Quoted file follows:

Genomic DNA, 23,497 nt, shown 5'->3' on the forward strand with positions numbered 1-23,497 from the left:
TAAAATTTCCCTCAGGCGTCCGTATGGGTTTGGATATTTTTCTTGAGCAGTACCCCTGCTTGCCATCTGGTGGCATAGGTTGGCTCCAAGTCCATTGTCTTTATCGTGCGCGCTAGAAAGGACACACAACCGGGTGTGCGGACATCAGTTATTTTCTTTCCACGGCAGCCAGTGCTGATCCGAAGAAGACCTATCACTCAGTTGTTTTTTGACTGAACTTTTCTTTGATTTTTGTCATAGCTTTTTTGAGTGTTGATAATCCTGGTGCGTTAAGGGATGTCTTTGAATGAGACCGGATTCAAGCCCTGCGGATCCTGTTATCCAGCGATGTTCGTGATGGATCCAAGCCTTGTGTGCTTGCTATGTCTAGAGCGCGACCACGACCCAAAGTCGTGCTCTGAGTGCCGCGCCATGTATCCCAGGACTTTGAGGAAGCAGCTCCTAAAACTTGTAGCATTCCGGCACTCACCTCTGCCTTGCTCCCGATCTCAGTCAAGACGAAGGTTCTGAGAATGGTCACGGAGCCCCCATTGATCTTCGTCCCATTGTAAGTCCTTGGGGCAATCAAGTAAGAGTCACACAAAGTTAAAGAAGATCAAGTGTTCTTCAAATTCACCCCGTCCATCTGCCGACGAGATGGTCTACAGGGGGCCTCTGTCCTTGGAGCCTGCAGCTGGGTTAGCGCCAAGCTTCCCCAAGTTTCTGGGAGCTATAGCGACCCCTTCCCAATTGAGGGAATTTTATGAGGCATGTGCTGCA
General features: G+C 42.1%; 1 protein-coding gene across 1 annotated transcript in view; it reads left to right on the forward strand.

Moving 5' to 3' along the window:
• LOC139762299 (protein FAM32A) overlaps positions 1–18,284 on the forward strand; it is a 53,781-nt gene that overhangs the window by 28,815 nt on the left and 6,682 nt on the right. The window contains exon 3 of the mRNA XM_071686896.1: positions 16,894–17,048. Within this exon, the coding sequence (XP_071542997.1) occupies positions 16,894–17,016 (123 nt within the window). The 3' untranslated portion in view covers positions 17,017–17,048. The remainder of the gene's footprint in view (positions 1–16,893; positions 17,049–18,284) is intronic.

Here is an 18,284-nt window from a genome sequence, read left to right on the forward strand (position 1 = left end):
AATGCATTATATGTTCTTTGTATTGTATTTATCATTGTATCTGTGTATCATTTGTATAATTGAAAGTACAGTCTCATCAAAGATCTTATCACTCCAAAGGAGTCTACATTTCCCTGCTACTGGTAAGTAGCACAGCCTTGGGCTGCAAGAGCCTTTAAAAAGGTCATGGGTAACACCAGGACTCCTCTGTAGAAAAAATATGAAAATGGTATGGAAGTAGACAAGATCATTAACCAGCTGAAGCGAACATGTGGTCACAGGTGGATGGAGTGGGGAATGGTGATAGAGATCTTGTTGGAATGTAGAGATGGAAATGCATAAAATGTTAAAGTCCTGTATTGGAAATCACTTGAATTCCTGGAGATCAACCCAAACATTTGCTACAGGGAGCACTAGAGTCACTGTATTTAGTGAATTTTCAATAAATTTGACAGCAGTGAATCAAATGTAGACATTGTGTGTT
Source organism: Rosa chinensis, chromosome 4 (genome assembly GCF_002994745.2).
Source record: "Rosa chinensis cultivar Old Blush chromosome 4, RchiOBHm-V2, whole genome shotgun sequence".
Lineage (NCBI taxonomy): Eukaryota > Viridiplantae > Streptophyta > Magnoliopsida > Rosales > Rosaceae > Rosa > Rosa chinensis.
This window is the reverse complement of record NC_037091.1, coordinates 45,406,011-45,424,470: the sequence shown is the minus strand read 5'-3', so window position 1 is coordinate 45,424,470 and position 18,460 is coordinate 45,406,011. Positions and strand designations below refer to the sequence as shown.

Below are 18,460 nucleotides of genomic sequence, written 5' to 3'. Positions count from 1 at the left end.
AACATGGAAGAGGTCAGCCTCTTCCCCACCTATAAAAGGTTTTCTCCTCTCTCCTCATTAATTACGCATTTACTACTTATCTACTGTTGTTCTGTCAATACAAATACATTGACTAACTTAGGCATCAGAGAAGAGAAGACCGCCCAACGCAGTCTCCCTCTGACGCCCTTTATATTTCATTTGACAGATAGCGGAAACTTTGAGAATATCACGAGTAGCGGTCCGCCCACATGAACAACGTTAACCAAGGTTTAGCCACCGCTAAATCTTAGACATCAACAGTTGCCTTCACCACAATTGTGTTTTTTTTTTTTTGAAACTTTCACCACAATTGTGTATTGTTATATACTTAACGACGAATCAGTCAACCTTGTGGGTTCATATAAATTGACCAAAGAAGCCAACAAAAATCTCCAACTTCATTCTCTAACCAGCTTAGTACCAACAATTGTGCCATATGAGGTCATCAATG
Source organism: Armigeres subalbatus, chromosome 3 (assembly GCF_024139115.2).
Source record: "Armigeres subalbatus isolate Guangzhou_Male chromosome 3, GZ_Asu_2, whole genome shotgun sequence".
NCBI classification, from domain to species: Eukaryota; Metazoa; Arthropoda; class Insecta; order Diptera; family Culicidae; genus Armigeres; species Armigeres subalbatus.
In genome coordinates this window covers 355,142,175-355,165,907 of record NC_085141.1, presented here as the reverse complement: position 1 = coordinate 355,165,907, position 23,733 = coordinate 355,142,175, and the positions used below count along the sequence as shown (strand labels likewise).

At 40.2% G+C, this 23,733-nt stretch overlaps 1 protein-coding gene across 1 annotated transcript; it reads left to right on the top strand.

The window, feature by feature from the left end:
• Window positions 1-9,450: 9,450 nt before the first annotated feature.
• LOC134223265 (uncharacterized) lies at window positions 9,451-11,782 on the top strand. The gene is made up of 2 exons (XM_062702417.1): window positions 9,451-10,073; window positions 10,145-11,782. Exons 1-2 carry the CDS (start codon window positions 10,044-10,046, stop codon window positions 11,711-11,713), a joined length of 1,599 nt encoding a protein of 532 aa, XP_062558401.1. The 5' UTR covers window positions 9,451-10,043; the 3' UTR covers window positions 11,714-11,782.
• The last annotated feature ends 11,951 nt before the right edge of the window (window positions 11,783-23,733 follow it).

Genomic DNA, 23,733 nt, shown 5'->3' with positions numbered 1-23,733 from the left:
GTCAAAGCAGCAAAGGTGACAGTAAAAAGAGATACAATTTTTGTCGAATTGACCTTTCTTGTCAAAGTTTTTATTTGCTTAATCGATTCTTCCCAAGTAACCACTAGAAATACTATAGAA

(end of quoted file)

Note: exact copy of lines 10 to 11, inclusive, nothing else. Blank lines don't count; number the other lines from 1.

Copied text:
Lineage (NCBI taxonomy): Eukaryota > Viridiplantae > Streptophyta > Magnoliopsida > Rosales > Rosaceae > Rosa > Rosa chinensis.
This window is the reverse complement of record NC_037091.1, coordinates 45,406,011-45,424,470: the sequence shown is the minus strand read 5'-3', so window position 1 is coordinate 45,424,470 and position 18,460 is coordinate 45,406,011. Positions and strand designations below refer to the sequence as shown.